While such moments are funny in "Tootsie" and "Mrs. Doubtfire," they aren't those films' main assets. The first had a superbly written script with great performances. Unlike "Tootsie" -- a real "painting" -- where Hoffman's character learns how to be a better man by being a woman, Dreyfuss' character goes through the motions but never changes. Sure, he interacts more with his kids, but such moments feel contrived and forced.
Now, one can argue that "Mrs. Doubtfire" is a ripoff of "Tootsie." While that's marginally true (another man dressing up as a woman), there are many other original elements and then of course there is Robin Williams' performance that boosted the film. Here we have Dreyfuss, an Academy Award winner performer (for "The Goodbye Girl") who's appeared in some great films ("Jaws," "Close Encounters of the Third Kind," etc...). Yet for every one of those good films, he's also appeared in gems such as "Let It Ride" and "Silent Fall." You can't really fault him for not having an unblemished track record -- few performers do -- but the problem here is that he's not a great comedic performer. Of course, Dustin Hoffman isn't either, but "Tootsie" wasn't intended to be a flat-out comedy and he delivered a tremendous performance anyway. The role of Krippendorf needs a funny man to make it work, and while Dreyfuss gives it a shot, he's just not that funny.
Faring a little better, but also not really that funny, is Jenna Elfman. Familiar to most viewers as Dharma on TV's "Dharma and Greg," Elfman certainly has an on-screen charisma that works to her advantage, and I expect we'll be seeing more of her on the big screen. While she's traded in her hippie roots (from the TV show) for a hyperactively gregarious persona, she's always fun to watch, but I imagine her routine may annoy some people. The young performers playing the kids are okay, but don't create any interesting takes on their characters to stand out from similar roles in other movies. The brilliant Lily Tomlin is wasted in her short time on screen. I kept expecting something really fun to develop with her character, but she isn't given much to do. The rest of the cast members inhabit stereotypically standard, paint by the numbers creations.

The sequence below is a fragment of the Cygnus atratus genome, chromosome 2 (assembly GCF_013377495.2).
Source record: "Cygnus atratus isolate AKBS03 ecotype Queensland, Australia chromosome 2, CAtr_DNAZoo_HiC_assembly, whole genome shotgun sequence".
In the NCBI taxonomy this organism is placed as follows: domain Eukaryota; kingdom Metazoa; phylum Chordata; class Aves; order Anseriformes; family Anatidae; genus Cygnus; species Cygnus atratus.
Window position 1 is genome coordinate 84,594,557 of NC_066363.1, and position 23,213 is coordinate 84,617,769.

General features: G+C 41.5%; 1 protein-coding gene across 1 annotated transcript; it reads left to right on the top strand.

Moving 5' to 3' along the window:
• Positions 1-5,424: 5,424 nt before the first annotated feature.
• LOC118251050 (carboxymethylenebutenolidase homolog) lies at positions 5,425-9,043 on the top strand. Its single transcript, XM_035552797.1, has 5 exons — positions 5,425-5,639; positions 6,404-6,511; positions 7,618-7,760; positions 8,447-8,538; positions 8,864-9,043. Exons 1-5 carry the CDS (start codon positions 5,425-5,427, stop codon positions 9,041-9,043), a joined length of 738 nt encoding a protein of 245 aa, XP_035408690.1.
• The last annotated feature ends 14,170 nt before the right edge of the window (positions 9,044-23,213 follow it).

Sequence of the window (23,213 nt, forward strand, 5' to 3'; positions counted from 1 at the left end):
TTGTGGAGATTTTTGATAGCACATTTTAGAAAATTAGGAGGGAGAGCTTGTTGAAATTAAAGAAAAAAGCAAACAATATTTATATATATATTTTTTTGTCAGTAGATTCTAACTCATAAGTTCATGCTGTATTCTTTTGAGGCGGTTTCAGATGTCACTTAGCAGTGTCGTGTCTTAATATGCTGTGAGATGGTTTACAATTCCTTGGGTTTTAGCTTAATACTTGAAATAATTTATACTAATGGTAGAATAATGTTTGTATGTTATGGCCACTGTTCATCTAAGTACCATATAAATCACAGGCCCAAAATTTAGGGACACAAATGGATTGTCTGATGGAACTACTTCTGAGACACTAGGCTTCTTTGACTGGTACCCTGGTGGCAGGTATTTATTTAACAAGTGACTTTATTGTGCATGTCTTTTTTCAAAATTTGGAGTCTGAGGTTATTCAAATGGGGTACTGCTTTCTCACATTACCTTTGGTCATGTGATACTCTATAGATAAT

Some moviegoers will like this film -- they'll describe it as charming and screwball, and will note that it wasn't intended to be an Oscar contender, so I might as well let up on the heavy criticism. Yet for those of us who see hundreds of movies per year, we get tired of seeing the old high concept formula being resurrected once again without much thought or care going into the finished product. This film offers no surprises, few laughs (unless you consider people dressing up like natives as funny), and lots of predictably mundane, sitcom-like moments. Perhaps with a different cast and some better writing, it might have fared better -- but then again, that describes a great many movies. We give "Krippendorf's Tribe" a 3 out of 10.